Adam Lieberman, Head of Artificial Intelligence and Machine Learning, Finestra

With ChatGPT Access 100 million users Within two months of its release, generative AI has become one of the hottest topics, as individuals and industries ponder its benefits and implications. This is further fueled by the fact that ChatGPT has inspired a number of new Generative AI projects across industries including the financial services ecosystem. Recently, it was informed of He JPMorgan Chase is developing a software service like ChatGPT to be used by its customers.

On the flip side, as new stories spread about generative AI tools and applications, so do conversations about the potential risks of AI. On May 30, the Center for AI Safety released a statement – ​​signed by over 400 AI scientists and notable leaders, including Bill GatesCEO of OpenAI Sam Altman and “The Godfather of AI,” Geoffrey Hinton– Expressing concern about serious potential risks.

finestra We’ve been closely following developments in AI for many years, and our team is optimistic about what the future holds – especially for the application of this technology in financial services. In fact, at Finastra, AI-related efforts are broad, touching areas ranging from financial product recommendations to mortgage process document summarization and more.

However good it is to come from AI, bank leaders — responsible for keeping customers’ money safe, a job they don’t take lightly — must also have a clear picture of how tools like ChatGPT will benefit from previous chatbot offerings, What sets the initial usage apart. The case for generative AI for financial institutions and the risks that come with artificial intelligence, especially technology, are advancing rapidly.

Not Your Grandma’s Chatbot

AI is no stranger to financial services, with artificial intelligence being deployed in tasks such as customer interaction, fraud detection and analytics even before the release of ChatGPT.

However, unlike today’s larger language models (LLMs), previous financial services chatbots were archaic – far simpler and more rule-based than ChatGPT. In response to an inquiry, these previous iterations would inevitably look to find a similar question and if no such question had been entered, they would give an irrelevant answer, an experience that many of us will no doubt have had.

Much larger language models are needed to understand the semantics of what a person is asking, and then to provide a useful response. ChatGPT and its partners excel in domain experience with a human-like ability to discuss topics. Such large bots are highly trained to provide users with a far more seamless experience than previous offerings.

potential use cases

With a better understanding of how new generative AI tools differ from what is already there, bank leaders need to understand the potential use cases of these innovations in their own work. No doubt the applications will expand exponentially as the technology develops further, but initial use cases include:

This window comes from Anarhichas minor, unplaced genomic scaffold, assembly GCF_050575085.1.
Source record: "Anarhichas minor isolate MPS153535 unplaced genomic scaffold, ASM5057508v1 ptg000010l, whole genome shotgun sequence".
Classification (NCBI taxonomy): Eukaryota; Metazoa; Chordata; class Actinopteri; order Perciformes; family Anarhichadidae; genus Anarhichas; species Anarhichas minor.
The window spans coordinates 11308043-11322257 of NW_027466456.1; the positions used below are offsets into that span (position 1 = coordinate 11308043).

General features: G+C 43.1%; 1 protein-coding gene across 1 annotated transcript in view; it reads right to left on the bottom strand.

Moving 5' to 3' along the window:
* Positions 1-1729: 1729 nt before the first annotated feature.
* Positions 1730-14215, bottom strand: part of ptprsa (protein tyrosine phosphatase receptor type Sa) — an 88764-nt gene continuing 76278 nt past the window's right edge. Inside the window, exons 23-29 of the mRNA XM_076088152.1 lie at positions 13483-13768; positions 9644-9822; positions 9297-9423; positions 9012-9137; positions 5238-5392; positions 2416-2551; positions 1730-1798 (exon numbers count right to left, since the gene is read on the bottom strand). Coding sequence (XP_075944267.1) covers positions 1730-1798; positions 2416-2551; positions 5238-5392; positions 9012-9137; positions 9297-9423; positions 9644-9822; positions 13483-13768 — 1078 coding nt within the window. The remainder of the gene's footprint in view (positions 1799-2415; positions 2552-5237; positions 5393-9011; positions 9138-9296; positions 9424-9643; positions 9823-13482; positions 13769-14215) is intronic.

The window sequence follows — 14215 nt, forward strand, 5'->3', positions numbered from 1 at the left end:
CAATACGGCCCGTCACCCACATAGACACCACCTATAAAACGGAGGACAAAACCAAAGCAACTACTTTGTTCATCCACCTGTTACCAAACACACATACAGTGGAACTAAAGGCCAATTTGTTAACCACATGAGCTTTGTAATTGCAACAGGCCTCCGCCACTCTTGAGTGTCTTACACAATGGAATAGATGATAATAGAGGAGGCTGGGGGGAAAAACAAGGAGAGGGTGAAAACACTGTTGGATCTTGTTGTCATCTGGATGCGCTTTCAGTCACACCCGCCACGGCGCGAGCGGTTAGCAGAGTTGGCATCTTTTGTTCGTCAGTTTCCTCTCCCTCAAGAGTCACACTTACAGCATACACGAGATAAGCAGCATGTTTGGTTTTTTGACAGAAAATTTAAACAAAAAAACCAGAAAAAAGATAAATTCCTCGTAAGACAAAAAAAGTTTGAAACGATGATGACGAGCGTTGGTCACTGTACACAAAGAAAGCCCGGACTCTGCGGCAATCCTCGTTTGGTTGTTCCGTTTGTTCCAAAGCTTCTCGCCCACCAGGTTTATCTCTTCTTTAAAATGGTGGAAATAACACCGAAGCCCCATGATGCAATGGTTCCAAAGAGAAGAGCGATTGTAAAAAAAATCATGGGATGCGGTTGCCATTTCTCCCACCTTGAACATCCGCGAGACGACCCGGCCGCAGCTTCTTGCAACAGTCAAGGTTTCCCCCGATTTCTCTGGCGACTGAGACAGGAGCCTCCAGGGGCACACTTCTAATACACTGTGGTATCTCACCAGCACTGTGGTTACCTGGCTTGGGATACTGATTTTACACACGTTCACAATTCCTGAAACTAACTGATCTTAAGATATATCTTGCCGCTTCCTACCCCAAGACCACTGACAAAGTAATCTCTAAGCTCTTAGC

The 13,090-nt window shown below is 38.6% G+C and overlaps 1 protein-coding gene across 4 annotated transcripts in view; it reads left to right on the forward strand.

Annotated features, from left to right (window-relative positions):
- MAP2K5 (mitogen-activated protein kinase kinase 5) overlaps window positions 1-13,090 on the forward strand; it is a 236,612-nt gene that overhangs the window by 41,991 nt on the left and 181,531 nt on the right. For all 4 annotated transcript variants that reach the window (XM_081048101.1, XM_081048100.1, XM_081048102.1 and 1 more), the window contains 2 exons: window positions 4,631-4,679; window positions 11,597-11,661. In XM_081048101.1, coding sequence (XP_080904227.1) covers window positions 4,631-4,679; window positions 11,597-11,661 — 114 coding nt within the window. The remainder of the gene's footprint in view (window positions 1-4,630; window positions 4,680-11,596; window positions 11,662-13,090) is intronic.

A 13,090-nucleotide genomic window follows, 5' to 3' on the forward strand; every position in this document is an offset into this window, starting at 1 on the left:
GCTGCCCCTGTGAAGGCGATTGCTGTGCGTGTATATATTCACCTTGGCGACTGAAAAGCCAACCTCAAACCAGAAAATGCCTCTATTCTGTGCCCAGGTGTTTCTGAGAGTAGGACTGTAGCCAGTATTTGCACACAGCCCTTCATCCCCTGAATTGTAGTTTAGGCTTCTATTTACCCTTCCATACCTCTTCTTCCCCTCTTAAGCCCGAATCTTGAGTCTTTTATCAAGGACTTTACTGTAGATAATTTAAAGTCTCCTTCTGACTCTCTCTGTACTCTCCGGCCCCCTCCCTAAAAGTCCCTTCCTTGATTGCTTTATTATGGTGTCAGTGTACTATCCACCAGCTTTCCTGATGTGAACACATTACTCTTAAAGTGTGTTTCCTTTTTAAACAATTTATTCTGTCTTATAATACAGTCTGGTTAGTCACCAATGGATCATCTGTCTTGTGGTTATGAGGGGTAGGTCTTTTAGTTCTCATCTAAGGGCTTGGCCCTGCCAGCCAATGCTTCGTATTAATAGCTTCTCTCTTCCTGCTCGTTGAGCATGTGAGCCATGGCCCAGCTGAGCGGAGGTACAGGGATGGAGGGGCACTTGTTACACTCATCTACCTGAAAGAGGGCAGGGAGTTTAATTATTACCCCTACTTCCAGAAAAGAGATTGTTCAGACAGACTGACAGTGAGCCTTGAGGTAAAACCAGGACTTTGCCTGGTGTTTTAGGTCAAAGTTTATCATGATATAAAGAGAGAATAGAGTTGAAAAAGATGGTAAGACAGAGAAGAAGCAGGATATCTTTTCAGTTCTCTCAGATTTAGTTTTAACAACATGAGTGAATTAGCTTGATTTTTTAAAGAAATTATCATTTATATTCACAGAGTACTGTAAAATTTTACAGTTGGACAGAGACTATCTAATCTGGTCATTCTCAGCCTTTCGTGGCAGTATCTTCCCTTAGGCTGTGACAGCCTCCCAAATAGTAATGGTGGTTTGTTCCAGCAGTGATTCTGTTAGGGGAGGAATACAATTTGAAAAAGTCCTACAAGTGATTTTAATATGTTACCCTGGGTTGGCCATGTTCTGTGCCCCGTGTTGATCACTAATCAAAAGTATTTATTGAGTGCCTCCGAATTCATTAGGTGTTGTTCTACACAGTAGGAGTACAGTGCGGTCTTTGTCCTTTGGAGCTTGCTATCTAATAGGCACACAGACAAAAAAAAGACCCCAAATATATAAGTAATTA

Case workload: These documents can be hundreds of pages long and often take at least three days for one person to review manually. With AI technology, it is reduced to seconds. Furthermore, as this technology evolves, AI models may evolve such that they not only review but actually prepare documents after being trained to create them with all their required requirements and concepts .

Administrative tasks: Tools like ChatGPT can save bank employees meaningful time by completing tasks such as answering emails and supporting incoming tickets.

Domain Expertise: To provide an example here, the home mortgage market process raises many questions for consumers who may not understand all the complex terms in the applications and forms. Advanced chatbots can be integrated into the customer’s digital experience to answer questions in real time.


While this technology has many exciting potential use cases, much remains unknown. Many of Finastra’s clients, whose job it is to be risk-aware, have questions about the risks AI presents. And in fact, many in the financial services industry are already moving to restrict the use of ChatGPT among employees. Based on our experience as a provider of banks, Finastra focuses on several key risks that bank leaders should be aware of.

Data integrity is table stakes in financial services. Customers trust their banks to keep their personal data secure. However, at this stage, it is not clear what ChatGPT does with the received data. This begs an even more related question: Can ChatGPT generate a response sharing sensitive customer data? With older style chatbots, the questions and answers are predefined, controlling what is being returned. But controlling what is asked for and returned with the new LL.M. can prove difficult. It’s a top consideration that bank leaders must weigh and keep a close eye on.

Ensuring fairness and lack of bias is another important consideration. Bias in AI is a well-known problem in financial services. If bias is present in historical data, it will taint AI solutions. Data scientists in the financial industry and beyond must continue to explore and understand the data and look for any biases. Finastra and its customers have been working and developing products to combat bias for years. Knowing how important it is to the industry, Finastra actually named blinksA decentralized application designed to create a fair fintech future as the winner of our 2021 Hackathon.

road ahead

Balancing innovation and regulation is not a new dance for financial services. The AI ​​revolution is here and, as with past innovations, the industry will continue to evaluate this technology as it evolves to consider applications for the benefit of customers – always with an eye on customer safety.

Adam Lieberman, Head of Artificial Intelligence and Machine Learning, Finestra



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